Who qualifies for Medicare benefits?
- Individuals 65 years of age or older
- Individuals under 65 with permanent kidney failure (beginning three months after dialysis begins), or
- Individuals under 65, permanently disabled and entitled to Social Security benefits (beginning 24 months after the start of disability benefits)
The Different Benefits of Traditional Medicare
- Medicare Part A benefits cover hospital stays, home health care and hospice services.
- Medicare Part B benefits cover physician visits, laboratory tests, ambulance services and home medical equipment.
- While oftentimes you do not have to pay a monthly fee to have Part A benefits, the Part B program requires a monthly premium to stay enrolled. In 2008 that premium will range between $96.40 and 238.40 per month depending on your income. Typically, this amount will be taken from your Social Security check.
What Can You Expect to Pay?
- Every year, in addition to your monthly premium, you will have to pay the first $135 of covered expenses out of pocket and then 20 percent of all approved charges if the provider agrees to accept Medicare payments.
- Unfortunately, your medical equipment provider cannot automatically waive this 20 percent or your deductible without suffering penalties from Medicare. Your provider must attempt to collect the coinsurance and deductible if those charges are not covered by another insurance plan; however, certain exceptions can be made if you suffer from qualifying financial hardships.
- If you have a supplemental insurance policy, that plan may pick up this portion of your responsibility after your supplemental plan’s deductible has been satisfied.
- If your medical equipment provider does not accept assignment with Medicare you may be asked to pay the full price up front, but they will file a claim on your behalf to Medicare. In turn, Medicare will process the claim and mail you a check to cover a portion of your expenses if the charges are approved.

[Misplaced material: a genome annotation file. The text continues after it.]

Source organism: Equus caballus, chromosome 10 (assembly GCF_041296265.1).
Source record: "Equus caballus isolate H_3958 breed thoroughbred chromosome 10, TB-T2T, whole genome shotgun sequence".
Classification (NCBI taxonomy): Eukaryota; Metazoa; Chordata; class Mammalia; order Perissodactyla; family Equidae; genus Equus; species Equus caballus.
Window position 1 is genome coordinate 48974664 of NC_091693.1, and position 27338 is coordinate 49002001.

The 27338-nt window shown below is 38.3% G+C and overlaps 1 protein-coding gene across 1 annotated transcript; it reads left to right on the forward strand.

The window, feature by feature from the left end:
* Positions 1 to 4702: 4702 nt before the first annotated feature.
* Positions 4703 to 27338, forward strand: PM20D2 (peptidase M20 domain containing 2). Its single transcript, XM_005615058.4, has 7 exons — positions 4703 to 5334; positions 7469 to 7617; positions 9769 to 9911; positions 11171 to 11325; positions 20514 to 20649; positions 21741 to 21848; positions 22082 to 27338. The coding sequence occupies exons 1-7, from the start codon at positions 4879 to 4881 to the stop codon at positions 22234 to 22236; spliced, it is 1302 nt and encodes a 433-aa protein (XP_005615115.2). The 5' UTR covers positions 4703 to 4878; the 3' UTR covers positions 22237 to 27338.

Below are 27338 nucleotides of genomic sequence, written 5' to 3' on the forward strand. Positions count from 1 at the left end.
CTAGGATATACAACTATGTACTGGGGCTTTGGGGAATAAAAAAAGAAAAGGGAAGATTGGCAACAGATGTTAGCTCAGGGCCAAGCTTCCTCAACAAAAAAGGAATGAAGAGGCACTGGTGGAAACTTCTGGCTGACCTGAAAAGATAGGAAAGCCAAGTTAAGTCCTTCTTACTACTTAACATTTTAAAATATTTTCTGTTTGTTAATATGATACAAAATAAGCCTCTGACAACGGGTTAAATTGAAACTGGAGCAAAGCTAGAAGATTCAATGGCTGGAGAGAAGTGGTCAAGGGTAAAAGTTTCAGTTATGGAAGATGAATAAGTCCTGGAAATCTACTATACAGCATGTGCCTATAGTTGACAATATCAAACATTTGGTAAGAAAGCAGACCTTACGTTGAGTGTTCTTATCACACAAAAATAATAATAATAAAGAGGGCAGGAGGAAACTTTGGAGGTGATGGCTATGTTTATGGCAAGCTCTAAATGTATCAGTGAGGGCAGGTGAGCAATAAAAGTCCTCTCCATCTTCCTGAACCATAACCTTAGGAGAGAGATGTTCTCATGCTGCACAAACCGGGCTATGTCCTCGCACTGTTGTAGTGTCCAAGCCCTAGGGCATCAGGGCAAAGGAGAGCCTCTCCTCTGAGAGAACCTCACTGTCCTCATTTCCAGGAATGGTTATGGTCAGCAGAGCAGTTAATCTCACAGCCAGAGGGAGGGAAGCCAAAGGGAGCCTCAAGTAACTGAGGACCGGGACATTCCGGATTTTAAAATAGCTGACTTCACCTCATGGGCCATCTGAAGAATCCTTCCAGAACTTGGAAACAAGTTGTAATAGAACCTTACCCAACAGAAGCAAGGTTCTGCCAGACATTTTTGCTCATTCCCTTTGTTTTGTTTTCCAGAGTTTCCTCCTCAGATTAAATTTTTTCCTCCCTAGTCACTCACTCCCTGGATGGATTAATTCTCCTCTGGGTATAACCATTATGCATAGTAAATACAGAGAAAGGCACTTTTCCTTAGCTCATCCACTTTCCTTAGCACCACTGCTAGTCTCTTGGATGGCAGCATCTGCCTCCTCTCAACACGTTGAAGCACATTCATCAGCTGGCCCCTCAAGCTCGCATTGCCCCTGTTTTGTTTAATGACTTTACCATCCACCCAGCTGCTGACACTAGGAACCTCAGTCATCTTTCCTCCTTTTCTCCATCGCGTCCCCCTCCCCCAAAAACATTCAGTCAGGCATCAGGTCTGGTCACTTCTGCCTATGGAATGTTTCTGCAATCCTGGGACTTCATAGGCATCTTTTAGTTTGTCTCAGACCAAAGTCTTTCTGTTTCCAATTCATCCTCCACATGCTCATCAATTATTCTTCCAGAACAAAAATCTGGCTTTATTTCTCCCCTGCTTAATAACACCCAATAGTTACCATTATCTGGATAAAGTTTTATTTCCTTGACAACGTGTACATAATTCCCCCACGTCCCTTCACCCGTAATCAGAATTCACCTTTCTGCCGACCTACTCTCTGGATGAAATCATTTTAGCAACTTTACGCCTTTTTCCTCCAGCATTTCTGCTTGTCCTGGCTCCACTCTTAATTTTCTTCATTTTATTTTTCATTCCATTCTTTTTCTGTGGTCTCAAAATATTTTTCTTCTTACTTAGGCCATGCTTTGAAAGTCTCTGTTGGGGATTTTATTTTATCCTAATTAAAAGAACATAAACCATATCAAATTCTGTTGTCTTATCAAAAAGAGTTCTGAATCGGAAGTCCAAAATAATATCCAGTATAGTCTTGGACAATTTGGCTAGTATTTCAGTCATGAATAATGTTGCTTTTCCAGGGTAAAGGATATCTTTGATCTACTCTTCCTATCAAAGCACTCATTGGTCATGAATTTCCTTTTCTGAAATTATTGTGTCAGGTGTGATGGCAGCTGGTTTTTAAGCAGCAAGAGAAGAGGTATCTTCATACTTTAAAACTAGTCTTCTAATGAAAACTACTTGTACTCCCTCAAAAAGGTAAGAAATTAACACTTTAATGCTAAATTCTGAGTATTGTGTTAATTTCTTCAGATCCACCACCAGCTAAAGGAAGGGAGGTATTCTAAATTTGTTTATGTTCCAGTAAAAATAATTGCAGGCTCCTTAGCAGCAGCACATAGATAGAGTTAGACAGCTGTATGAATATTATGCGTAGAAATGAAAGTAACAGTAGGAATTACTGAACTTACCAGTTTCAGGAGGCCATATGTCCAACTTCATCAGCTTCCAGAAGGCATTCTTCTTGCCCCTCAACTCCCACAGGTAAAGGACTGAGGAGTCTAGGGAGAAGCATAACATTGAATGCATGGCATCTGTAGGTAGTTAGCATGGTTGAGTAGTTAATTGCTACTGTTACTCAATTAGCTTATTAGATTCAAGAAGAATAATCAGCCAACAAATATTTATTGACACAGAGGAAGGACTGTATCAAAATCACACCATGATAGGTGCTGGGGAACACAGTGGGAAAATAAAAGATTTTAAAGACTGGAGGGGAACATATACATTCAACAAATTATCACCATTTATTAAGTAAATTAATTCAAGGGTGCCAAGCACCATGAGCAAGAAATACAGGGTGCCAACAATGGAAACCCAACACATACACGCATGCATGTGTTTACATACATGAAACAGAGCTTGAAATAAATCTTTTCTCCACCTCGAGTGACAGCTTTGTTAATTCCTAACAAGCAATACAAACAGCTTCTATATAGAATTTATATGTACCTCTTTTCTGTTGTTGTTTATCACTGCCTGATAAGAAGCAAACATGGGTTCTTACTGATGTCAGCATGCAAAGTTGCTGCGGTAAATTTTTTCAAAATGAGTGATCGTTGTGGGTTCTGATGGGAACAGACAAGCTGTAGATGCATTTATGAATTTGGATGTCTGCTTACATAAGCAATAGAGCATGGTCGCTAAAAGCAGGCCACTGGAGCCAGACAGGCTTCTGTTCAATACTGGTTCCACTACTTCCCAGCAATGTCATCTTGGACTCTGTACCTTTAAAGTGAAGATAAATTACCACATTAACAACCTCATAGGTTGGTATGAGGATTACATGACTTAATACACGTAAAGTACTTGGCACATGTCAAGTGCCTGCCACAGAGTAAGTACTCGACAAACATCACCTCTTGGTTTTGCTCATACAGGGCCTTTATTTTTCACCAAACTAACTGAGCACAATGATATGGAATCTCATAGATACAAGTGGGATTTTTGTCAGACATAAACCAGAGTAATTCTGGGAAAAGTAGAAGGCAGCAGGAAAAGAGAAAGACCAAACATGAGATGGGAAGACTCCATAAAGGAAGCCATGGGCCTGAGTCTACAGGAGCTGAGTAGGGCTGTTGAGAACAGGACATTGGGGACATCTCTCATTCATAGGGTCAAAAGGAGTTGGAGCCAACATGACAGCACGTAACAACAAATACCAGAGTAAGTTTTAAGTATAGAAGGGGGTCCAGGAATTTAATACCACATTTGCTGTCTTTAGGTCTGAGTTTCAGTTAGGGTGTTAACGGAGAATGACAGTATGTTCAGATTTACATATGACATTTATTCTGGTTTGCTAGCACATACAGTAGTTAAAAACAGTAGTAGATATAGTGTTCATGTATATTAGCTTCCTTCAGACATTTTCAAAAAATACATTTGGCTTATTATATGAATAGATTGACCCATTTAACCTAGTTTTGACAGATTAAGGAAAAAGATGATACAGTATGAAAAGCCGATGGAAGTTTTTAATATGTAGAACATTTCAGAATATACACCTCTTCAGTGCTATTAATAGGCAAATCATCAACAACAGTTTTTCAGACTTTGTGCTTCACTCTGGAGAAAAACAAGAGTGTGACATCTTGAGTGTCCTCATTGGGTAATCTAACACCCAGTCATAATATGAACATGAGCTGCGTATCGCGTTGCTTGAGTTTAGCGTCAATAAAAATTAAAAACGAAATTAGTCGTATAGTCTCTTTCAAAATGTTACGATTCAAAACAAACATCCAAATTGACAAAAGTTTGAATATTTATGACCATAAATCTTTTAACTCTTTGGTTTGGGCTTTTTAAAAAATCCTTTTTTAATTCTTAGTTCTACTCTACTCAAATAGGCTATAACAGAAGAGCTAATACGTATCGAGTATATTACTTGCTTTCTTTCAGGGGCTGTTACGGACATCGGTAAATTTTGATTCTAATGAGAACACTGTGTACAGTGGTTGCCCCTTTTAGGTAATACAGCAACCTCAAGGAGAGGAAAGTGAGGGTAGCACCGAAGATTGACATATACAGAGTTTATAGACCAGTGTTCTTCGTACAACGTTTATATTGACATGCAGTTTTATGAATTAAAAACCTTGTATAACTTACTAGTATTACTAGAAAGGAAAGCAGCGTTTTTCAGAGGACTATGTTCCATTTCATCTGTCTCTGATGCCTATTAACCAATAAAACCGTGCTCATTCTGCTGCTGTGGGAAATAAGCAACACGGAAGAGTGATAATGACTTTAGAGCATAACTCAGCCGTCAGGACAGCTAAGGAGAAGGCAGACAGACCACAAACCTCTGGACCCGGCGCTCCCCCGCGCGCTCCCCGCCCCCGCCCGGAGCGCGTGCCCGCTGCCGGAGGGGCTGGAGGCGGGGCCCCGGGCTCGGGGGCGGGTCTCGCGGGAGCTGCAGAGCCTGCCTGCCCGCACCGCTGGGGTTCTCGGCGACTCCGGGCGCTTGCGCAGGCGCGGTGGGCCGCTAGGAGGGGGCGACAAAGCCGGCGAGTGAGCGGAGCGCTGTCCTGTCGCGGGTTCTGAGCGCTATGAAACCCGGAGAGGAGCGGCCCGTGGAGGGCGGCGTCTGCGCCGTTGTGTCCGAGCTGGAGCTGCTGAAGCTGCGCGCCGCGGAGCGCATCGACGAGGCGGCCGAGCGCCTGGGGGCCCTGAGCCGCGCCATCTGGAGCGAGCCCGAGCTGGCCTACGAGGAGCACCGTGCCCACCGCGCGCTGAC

Other possible costs:
- Medicare will pay only for items that meet your basic needs. Oftentimes you will find that your provider offers a wide selection of products that vary slightly in appearance or features. You may decide that you prefer the products that offer these additional features. Your provider should give you the option to allow you to privately pay a little extra money to get the product that you really want.
- To take advantage of this opportunity, a new form has been approved by the Centers for Medicare and Medicaid Services (CMS) that allows patients to upgrade to a piece of equipment that they like better than other standard options for which they may otherwise qualify.
- The Advance Beneficiary Notice, or ABN, must detail how the products differ, and requires a signature to indicate that you agree to pay the difference in the retail costs between two similar items. Your provider will typically accept assignment on the standard product and apply that cost toward the purchase of the fancier item, thus requiring less money out of your pocket.
Purpose of ABN
- The Advance Beneficiary Notice also will be used to notify you ahead of time that Medicare will probably not pay for a certain item or service in a specific situation, even if Medicare might pay under different circumstances. The form should be detailed enough that you understand why Medicare will probably not pay for the item you are requesting.
- The purpose of the form is to allow you to make an informed decision about whether or not to receive the item or service knowing that you may have additional out-of-pocket expenses.
Understanding Assignment (a claim-by-claim contract)
- When providers accept assignment, they are agreeing to accept Medicare’s approved amount as payment in full.
- You will be responsible for 20 percent of that approved amount. This is called your coinsurance.
- You also will be responsible for the annual deductible, which is $135.00 for 2008.
- If a provider does not accept assignment with Medicare, you will be responsible for paying the full amount upfront. The provider will still file a claim on your behalf and any reimbursement made by Medicare will be paid to you directly. (Providers must still notify you in advance, using the Advance Beneficiary Notice, if they do not believe Medicare will pay for your claim.)
Mandatory Submission of Claims
- Every provider is required to submit a claim for covered services within one year from the date of service
Prescriptions Before Delivery:
- For some items, Medicare requires your provider to have completed documentation (which is more than just a call-in order or a prescription from your doctor) before these items can be delivered to you:
- Decubitus care (wheelchair cushions and pressure-relieving surfaces placed on a hospital bed)
- Seat lift mechanisms
- TENS Units (for pain management)
- Power Operated Vehicles/Scooters
- Electric or Power Wheelchairs
- Negative Pressure Wound Therapy (wound vacs)